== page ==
Derek Trucks. courtesy photo
Bean Blossom Sept. 2005:
Blues Fest, 8-11
31st Bill Monroe Bluegrass
Uncle Pen Days, 21-24
by Greg Adams
Here in Indiana we cultivate roots music like corn and we’ve got the festivals to prove it. The waning days of summer will bring a bumper crop of musical events to Bean Blossom this year, including two biggies: the Bean Blossom Blues Fest and the Uncle Pen Days Festival.
These two annual festivals run for four days each and celebrate the joys of bluegrass and blues music, offering a family-friendly opportunity for fun and fellowship in the Great Outdoors of rural Indiana. The blues festival, affectionately know as “The Bean,” takes place from Sep. 8–11 and spotlights another form of music as quintessentially American as bluegrass.
The festival is sponsored and organized by Bushman Music Works (formerly Harp Depot), a harmonica and ukulele retailer located in New Palestine. The proprietors, John and Melissa Hall, originally conceived of the event as a private gathering for their harmonica customers before deciding to open it to the public. The festival drew 800 blues fans the first year. Attendance doubled the following year and then doubled again the year after that.
Now in its seventh year, this year’s festival may set yet another attendance record. “This will probably be our biggest ever,” John Hall says, pointing to several big-name acts on the bill. Derek Trucks, lead guitarist of the Allman Brothers and husband of Susan Tedesci, will headline on Sep. 10. Hall praises Trucks as “a great musician with a strong following.”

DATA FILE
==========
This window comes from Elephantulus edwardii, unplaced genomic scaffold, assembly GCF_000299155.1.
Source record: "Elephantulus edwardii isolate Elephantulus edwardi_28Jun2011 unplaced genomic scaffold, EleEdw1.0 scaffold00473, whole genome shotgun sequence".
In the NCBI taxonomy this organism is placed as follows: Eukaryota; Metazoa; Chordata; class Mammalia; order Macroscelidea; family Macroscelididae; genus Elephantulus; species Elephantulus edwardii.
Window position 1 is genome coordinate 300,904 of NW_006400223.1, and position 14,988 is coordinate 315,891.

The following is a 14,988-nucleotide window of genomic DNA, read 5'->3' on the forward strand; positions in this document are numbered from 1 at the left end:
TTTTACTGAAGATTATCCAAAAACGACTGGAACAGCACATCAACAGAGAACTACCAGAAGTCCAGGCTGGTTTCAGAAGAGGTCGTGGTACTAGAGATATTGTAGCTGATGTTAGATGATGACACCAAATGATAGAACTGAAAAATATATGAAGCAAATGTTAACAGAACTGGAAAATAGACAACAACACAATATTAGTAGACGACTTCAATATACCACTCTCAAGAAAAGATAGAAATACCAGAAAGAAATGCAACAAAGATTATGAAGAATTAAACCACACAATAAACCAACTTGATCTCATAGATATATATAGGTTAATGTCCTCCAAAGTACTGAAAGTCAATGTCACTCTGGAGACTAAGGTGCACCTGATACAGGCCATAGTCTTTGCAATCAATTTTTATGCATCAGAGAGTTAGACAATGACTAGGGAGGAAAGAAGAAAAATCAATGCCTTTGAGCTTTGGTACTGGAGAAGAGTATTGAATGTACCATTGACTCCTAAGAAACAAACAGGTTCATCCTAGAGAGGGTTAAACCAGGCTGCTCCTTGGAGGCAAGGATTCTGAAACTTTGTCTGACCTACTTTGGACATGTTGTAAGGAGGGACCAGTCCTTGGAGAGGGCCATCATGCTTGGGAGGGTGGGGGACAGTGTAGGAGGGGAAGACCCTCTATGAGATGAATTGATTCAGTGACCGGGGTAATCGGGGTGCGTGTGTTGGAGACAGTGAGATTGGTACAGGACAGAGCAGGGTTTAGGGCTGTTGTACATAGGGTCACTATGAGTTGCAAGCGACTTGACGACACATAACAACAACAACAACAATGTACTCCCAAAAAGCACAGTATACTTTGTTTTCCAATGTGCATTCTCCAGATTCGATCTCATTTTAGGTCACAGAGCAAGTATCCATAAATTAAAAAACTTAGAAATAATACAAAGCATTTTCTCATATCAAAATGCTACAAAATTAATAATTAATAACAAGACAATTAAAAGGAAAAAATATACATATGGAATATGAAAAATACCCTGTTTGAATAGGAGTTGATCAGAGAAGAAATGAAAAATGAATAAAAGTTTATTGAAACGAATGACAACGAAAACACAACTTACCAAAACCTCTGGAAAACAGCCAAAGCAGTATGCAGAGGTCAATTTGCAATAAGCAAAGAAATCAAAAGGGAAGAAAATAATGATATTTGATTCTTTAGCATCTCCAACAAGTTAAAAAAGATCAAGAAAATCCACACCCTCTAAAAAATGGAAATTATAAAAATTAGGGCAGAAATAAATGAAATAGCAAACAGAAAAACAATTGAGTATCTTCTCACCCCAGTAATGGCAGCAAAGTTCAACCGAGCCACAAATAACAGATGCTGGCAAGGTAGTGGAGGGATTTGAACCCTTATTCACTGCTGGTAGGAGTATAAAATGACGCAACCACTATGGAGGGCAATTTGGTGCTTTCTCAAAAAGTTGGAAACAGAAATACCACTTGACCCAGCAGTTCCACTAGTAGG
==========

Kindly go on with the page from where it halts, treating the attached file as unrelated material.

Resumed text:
Hall describes the Renegades of Southern Rock, the group opening for Derek Trucks, as “an all-star collection of frontmen from southern rock bands such as Lynyrd Skynyrd, the Marshall Tucker Band, Atlanta Rhythm Section, Wet Willie and all of those kinds of groups. ‘Sweet Home Alabama,’ ‘Freebird,’ ‘Simple Man’–that’s their set list,” he says, “So this ought to be something really special.”
In addition to a full lineup of blues and blues-rock artists, the festival features beginner and advanced harmonica seminars and a harmonica contest. “I have a whole bunch of warm feelings about it,” Hall says of the Bean. “It’s turned into one of the best parties in the woods. It’s not just the great music on stage—it’s the jamming around the campfires that really makes the Bean special.”
Following hot on the heels of the Blues Fest, The Uncle Pen Days Festival takes place less than two weeks later in Bean Blossom’s wooded outdoor amphitheater. The popular bluegrass festival is now in its 31st year and pays tribute to Bill Monroe’s fiddle-playing uncle, Pendleton Vandiver, whom Monroe cited as one of his biggest musical influences.
Eddie Adcock at June’s Bluegrass festival.
Uncle Pen Days runs from Sep. 21–24 and brings together some of the biggest names in bluegrass, including Ralph Stanley, Bobby Osborne, Rhonda Vincent, Paul Williams, James Monroe and Larry Sparks. On the last day of the festival there will be an induction ceremony for Eddie Adcock, a 2005 inductee into the Bluegrass Hall of Fame.
Bluegrass music is the focus of Uncle Pen Days, but the Bill Monroe Memorial Music Park is also a full-service campground with facilities for fishing, hiking and camping. The Bill Monroe Bluegrass Hall of Fame and Country Star Museum is on site and there will also be food and gift vendors.
Whether you’re a musician, a music lover or someone looking for a fun, outdoorsy end-of-summer activity, the Bean Blossom Blues Fest and the Uncle Pen Days Festival provide a variety of entertainments to transport you back to nature and back to America’s musical roots.
Tickets and information may be obtained by visiting Bean Blossom’s official website at <www.beanblossom.com>.